Over the Christmas break I’ve been thinking a lot about my career direction. This past year (2011) has been on the rough side, with some significant cashflow challenges which have kept me up at night and impacted my personal relationships. While things are looking more positive coming into the new year, I have been seriously questioning whether the direction of the business is taking is the right one — is the outcome worth having another year like last year?
I remember reading (or hearing at one of the many social innovation events) last year that if you’re interested in pursuing social innovation you should seek out a societal problem that you would like to see fixed and start to innovate around it. I wondered what social need my business — a professional services company that ostensibly is focusing on the corporate sector — was really addressing?
I soon came to the conclusion that the social need is that the corporate sector is the cause (directly or indirectly) of many of the environmental, and in some cases social, issues we face as a community. And that, by and large, the business community is not moving quickly enough to address these challenges — especially when we consider carbon emissions and environmental over-consumption.
I see a lot of great ideas in the social innovation community (and more widely) that are starved for funds and support. Where tens of thousands of dollars are all that’s needed to get something off the ground and test a new, innovative concept. Conversely, in my professional experience I have also seen significant sums of money wasted on ill-thought-through campaigns, products and services. What if some of that poorly invested money (which is small fry in the context of the kinds of projects I’ve witnessed go awry) was instead directed towards these projects that create social good?
So, there are two parts to the challenge — one is how can we innovate to bring a meaningful number of the business community to a new perspective? The second is how we can effectively direct capital to projects (and the people behind them) to create social good? And, more powerfully, how could we do both at once?
One approach is to consult to business to assist them in the transition to what I’ve previously called the “Economy of Meaning”. Leveraging the interest and commercial promise of things like social media to start a dialogue about creating more meaningful innovation. Framing a message around innovation, or reduction of risk etc. that is resonant with the broader social goals. I can’t help but think, though, that this is trying to sell something to a group that are, by-and-large, not really all that interested. That the drive for profit and financial reward is the wrong lever to be pulling to get meaningful and lasting change.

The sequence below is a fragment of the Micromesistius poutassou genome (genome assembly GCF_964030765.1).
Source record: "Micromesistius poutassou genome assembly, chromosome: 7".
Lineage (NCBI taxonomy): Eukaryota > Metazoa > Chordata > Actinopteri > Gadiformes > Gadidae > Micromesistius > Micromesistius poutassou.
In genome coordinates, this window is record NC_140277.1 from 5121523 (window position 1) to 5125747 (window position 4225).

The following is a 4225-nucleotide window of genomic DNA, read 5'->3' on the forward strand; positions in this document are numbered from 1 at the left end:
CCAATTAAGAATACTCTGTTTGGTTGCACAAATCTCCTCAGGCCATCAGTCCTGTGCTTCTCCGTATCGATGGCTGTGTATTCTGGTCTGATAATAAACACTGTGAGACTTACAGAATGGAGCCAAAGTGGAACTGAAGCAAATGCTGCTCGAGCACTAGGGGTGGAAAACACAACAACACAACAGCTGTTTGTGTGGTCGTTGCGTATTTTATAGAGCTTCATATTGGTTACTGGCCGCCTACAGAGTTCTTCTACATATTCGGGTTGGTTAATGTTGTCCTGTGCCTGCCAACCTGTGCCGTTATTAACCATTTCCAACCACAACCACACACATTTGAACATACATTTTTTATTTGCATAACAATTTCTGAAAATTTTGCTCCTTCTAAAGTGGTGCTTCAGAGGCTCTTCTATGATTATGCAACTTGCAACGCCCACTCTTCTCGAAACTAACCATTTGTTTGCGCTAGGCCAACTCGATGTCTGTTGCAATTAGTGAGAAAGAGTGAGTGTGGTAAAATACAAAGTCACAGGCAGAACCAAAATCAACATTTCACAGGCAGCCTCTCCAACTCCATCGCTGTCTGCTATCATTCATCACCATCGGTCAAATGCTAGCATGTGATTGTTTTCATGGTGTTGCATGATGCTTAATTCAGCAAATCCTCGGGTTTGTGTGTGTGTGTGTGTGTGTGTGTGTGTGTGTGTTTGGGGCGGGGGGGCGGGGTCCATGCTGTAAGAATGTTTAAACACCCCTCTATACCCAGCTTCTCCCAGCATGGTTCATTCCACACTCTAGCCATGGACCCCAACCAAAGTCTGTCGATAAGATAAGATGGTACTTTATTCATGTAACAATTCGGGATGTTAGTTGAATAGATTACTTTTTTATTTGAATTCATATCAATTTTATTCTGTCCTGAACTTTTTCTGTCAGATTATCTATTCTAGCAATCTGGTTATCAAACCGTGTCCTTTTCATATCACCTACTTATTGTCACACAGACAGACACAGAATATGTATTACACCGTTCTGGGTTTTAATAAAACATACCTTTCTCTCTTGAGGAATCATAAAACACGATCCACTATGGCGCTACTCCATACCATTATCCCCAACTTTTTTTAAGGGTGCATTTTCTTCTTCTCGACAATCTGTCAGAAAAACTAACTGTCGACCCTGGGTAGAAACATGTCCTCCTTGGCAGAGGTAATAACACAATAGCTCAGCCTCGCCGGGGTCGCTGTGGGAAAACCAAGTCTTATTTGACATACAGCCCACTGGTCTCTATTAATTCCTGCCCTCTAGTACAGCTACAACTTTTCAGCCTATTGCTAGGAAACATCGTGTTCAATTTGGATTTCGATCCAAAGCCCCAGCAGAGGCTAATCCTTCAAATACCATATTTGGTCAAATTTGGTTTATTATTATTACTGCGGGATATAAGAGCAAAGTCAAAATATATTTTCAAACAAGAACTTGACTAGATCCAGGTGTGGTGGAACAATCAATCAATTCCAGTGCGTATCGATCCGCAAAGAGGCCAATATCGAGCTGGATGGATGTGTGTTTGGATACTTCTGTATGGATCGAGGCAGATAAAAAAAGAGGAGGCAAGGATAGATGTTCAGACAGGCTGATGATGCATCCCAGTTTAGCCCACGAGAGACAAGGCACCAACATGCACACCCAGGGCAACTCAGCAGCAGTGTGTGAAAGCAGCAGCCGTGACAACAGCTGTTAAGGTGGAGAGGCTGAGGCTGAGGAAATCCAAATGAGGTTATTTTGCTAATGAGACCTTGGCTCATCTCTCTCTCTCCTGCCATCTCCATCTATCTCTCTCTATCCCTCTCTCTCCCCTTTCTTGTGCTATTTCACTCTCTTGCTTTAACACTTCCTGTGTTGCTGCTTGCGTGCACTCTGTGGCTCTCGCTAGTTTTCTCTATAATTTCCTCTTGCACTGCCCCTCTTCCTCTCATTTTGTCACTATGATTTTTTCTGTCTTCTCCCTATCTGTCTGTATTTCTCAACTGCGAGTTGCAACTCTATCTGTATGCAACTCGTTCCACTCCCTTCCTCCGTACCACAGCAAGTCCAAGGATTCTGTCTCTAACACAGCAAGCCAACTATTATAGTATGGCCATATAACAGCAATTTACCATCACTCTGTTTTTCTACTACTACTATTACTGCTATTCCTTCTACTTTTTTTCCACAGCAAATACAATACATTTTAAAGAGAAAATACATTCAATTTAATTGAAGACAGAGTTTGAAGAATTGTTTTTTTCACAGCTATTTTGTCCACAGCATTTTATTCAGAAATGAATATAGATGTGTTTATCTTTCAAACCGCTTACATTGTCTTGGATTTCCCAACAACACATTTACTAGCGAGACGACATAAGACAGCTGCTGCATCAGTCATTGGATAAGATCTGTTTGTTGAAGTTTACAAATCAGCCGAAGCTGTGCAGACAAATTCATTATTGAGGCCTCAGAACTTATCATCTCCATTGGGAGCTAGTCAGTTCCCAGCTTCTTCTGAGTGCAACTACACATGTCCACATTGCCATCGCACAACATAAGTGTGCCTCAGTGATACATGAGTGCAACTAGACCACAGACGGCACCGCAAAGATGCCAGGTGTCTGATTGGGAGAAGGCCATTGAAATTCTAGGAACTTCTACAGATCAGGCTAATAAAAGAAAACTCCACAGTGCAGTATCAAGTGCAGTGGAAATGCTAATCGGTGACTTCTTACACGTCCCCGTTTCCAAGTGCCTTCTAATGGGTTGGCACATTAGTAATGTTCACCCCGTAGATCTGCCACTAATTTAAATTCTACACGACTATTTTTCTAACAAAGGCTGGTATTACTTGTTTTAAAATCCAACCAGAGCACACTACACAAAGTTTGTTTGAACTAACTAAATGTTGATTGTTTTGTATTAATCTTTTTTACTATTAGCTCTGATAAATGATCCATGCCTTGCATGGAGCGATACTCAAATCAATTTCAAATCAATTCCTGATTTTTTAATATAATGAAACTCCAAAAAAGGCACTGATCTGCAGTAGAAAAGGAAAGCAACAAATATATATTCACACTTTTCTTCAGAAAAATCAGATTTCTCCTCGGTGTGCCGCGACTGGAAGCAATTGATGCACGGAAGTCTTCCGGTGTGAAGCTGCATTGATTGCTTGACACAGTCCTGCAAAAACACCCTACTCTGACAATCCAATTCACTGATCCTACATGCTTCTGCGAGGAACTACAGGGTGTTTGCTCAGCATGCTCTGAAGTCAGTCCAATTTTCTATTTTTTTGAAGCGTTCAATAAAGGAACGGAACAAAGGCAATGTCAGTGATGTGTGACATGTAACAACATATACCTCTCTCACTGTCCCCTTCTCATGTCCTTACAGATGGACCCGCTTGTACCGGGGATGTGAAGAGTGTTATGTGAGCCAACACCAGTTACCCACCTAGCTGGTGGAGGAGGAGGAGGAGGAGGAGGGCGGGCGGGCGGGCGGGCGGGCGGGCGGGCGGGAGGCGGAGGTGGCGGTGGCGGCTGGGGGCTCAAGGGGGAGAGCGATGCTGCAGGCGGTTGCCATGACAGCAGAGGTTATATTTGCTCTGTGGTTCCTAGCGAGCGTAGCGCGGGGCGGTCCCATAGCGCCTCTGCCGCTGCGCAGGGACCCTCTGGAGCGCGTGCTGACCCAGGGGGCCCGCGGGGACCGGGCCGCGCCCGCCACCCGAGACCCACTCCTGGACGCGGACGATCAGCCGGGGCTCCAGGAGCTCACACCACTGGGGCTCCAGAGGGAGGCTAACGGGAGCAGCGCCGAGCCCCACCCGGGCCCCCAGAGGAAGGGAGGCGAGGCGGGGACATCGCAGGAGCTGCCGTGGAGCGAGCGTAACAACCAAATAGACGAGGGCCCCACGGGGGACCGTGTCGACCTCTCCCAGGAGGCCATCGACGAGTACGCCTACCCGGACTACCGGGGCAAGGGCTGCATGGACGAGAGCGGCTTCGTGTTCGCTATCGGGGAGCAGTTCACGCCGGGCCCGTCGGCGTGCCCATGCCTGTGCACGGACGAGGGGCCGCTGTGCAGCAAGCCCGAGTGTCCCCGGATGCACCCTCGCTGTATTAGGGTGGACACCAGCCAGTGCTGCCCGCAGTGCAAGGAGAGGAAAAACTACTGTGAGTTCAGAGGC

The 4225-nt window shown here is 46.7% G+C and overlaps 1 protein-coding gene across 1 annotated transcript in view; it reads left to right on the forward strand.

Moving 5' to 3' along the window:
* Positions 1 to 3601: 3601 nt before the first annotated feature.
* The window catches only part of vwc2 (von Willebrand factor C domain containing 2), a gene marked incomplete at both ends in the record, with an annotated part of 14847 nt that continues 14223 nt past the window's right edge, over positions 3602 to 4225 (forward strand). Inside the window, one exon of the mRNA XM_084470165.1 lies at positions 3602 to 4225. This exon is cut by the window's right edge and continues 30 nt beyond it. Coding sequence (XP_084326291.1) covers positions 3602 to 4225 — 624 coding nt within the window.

This is also a challenge for me as it requires me to explicitly outline and communicate what is an intuitive sense for the most part, that the concepts, models, methods and approaches that I have in mind, based on my professional and personal experience, are the way of the future. Unfortunately, there are very few hard-nosed case studies that demonstrate this at present.
Another approach, then, which I’ve started down the path of in the past, is to create an exemplar business that embodies these principles and practices — to become the case study. This requires a very different way of looking at the problem space, and instead identify business opportunities that are more public-facing (rather than business-to-business). Such opportunities also require a significant degree of capital, especially during the early stages of development where cashflow is unlikely to cover the investment of time and $$ to get a concept off the ground. And it requires a tonne of energy (which I must admit, I don’t really have right now…)
Even just finding the time to build the business case and prototype some ideas without adequate capital to cover the cashflow hit is a challenge. And to do this would require a strong commitment to the concept to get over what Seth Godin calls the dip. I’m yet to come across an idea that I feel so strongly about that I can unequivocally commit to it. And the few ideas I have in mind would require some time to develop initial prototypes, concepts and business plans to get to that point (or at least determine that they’re not viable/something that I’m willing to commit to).
I’m not sure that a professional services company is the right vehicle for achieving these goals. In fact, I’m pretty sure it’s not (at least not in the traditional model). But in the short-term it seems the most appropriate option, until I can find that concept that really resonates, that I believe in strongly enough to grow.
Hopefully in clarifying the purpose and aims (as outlined above) I can start to think more creatively about what form that business might take and begin to work towards that bigger vision…